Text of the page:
its benefits. France and the Soviet Union have officiated a formal relationship. uoney
will change hands there. And the money wont be mine! And what¶s even better, is if this
fear of an accidental Anglo/Russo confrontation ever comes to pass, France can serve as
a moderator. The British love the French. They¶re weird buddies like that. So weird that
now they have an agreement like the one Stalin and France have. So now, if they really
wanted to, the British could transfer a battalion of men to the French, who could change
their uniforms and send them to the Soviets, who could reoutfit them with better weapons
and give them to me. They¶d still speak English and do things for their Queen, but I could
use them just like they were native Chinese troops. How weird is that?

But the best part is that if these guys are willing to talk to Stalin, they might be willing to
talk to me and give me some recognition as the government of China. Their recognition
could lead to money, which could in turn be used to kick Chiang into Hong Kong or
Japan or somewhere like that.

Global politics, as much as I don¶t want to talk about it, has its benefits. News has its
benefits. News has a sort of mystery sometimes and with recent events, one cannot really
help but wonder, who are our enemies and who are our friends?
August 1937

Note to self: next time I instruct Hu to lay open the gates of Peking, I need to specify
which gate I mean. I don¶t want to have to hear from a field commander that my super
sneaky attack was met by a heavily fortified wall, which was in turn followed by a crack
team of snipers, which was only followed up by an artillery barrage on my forces. There
were no survivors.

That wasn¶t the plan, Hu. The plan was to test their mettle, take minimal losses, and
report back with intelligence. I understand that in our struggle there will be sacrifices and
fatal incidents will be common. We have to remember that when we think of the
subjugated people under the thumbs of tyrannical landlords and Chiang¶s rule and the
pain that they suffer daily, dying for them means dying for the right cause. I just wasn¶t
expecting the death of everyone. I underestimated Chiang in this aspect, and this is
something I will never do again.

But yeah, underestimating Chiang is something I need to learn to stop doing. I write this
from uongolia instead of Kansu because I underestimated him and decided to focus on
the Japanese, who I¶ll discuss later. I¶ve lost my industrial base. That kind of hurt,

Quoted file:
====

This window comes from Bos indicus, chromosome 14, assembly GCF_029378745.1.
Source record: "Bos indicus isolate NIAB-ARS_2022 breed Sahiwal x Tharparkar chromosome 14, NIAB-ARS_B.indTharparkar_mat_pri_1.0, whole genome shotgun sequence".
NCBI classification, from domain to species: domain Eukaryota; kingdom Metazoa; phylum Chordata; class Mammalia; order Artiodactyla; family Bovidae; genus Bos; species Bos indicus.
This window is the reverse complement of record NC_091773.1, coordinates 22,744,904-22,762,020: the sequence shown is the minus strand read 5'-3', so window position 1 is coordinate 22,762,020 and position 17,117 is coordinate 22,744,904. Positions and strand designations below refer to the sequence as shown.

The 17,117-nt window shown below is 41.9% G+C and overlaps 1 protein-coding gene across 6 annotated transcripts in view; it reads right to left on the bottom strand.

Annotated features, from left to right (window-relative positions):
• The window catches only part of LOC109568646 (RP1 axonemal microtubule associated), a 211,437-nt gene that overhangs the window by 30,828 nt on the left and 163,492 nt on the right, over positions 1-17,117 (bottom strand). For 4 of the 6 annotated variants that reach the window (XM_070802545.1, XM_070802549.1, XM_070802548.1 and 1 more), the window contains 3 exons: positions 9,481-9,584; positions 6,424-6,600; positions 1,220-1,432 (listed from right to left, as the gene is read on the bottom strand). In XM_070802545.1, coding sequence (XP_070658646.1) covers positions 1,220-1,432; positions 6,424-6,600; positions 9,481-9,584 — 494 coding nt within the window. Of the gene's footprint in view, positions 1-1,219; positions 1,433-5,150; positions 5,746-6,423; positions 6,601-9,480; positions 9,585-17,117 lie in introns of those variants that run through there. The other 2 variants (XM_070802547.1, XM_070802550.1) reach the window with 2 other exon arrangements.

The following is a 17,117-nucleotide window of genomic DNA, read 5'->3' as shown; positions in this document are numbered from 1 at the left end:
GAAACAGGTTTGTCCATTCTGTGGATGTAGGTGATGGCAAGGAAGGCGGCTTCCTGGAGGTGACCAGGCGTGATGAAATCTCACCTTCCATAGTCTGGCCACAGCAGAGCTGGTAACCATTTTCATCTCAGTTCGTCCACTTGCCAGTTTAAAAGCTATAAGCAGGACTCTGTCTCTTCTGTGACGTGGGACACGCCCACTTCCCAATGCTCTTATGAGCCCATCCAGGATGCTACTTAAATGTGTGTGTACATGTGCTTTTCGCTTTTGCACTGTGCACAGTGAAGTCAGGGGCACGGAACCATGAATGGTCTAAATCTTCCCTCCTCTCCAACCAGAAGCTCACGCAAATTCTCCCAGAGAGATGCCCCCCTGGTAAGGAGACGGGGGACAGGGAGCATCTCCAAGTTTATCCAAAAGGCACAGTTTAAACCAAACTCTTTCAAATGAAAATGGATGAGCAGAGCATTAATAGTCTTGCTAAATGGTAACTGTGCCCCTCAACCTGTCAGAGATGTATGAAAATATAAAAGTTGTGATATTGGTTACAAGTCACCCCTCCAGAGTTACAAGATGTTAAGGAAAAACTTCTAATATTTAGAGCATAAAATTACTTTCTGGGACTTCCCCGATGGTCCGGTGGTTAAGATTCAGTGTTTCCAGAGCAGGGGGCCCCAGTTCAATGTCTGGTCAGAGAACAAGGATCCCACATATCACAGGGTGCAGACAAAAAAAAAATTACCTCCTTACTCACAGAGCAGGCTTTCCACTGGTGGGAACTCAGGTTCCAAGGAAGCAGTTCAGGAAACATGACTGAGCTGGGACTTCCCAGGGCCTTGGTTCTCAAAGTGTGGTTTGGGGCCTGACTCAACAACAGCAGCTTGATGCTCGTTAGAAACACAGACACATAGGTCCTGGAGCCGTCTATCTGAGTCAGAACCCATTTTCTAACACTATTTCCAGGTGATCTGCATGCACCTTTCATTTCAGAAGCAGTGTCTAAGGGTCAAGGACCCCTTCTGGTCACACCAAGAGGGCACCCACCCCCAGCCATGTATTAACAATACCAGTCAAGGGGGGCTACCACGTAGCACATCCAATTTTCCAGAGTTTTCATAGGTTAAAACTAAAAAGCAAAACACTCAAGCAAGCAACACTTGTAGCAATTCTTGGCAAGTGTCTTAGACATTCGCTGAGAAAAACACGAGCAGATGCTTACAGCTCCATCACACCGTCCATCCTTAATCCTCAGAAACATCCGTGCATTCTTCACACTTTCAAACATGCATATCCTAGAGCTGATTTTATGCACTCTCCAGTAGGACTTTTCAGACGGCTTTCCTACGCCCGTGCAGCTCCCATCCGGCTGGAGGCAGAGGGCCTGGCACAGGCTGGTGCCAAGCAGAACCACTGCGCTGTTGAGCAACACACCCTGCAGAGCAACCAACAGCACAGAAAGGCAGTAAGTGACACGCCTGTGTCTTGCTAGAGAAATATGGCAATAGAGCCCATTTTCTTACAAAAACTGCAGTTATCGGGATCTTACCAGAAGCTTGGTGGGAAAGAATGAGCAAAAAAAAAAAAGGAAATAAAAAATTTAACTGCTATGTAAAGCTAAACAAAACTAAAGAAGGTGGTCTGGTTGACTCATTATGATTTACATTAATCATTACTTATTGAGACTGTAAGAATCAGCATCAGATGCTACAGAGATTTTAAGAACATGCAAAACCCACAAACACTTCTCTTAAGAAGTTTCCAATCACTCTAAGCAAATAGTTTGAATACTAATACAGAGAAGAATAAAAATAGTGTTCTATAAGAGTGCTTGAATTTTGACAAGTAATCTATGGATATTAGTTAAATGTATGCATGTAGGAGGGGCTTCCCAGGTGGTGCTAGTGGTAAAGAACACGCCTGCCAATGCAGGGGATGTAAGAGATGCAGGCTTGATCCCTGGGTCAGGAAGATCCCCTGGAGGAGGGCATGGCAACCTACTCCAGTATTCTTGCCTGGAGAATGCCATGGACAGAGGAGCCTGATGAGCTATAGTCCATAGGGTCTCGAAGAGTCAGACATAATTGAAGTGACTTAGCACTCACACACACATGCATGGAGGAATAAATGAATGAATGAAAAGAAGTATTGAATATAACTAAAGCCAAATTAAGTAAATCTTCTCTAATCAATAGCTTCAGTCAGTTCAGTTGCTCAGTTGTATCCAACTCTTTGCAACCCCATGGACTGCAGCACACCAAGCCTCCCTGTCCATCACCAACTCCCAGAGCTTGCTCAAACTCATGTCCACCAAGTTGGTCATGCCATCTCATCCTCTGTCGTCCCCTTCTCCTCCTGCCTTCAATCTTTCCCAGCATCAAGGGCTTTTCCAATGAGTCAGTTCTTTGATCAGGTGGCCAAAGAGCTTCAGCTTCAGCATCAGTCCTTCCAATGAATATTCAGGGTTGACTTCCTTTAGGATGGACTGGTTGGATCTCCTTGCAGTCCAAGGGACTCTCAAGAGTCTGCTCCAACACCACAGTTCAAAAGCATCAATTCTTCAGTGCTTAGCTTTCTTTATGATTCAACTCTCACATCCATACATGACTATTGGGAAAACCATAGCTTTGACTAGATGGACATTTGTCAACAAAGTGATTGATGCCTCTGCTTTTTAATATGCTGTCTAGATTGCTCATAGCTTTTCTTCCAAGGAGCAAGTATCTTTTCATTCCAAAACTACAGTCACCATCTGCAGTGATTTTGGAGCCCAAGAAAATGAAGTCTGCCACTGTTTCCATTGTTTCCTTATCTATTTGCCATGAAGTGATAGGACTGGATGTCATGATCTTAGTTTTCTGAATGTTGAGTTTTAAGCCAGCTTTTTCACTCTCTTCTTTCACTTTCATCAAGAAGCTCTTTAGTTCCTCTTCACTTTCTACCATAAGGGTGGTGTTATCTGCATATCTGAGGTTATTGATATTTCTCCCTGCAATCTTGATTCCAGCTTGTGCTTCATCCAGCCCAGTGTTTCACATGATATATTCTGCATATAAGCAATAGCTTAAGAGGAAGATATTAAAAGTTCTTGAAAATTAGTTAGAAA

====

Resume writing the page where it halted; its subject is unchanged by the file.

especially as I know the factories in the production district are being retooled for use
against me.

The moral of the story is this: focus on the person who¶s actually at war with you, not the
person you think is going to be at war with you. Besides, I have it from Po that they¶re at
least a year away from engaging in an assault on the mainland.

Po is my new man in Tokyo. Hu had been training him in Nanking as one of his aides.
He¶s vital as he speaks fluent Japanese. Chiang hasn¶t discouraged people from learning
that heathen language, it seems, so why not take advantage of it? Po managed to
somehow, and I don¶t know how because I thought they were in the middle of a naval
blockade of all Chinese vessels, get into Japan. He now runs a sushi restaurant in Tokyo
frequented by several officials high up in the army. Apparently Admiral Yamamoto, or at
least the person who picks up his lunch, is not a fan of overly spicy sushi. Who knew?
December 24, 1937

December 24. This is a day that Christians consider to be the birth of their Lord, Jesus
Christ. This is the first time in months that I have been able to set pen to paper without
fear of my blood serving as the ink. I am a leader without a land, a commander without a
command post, a nationalist without a nation. I cannot comment as to where I am right
now in fears of this falling into the wrong hands.
Chiang has committed the ultimate betrayal. On the morning of October 14, 1937 a scout
approached my command quarters with the most distressing news. uy chairman, he
gasped, the Japanese approach. He sought aide from the infernal Japanese.
I have known for a long time that the Japanese planned to assault me. I knew it was
coming from the moment they framed me for a terrorist attack against innocent civilians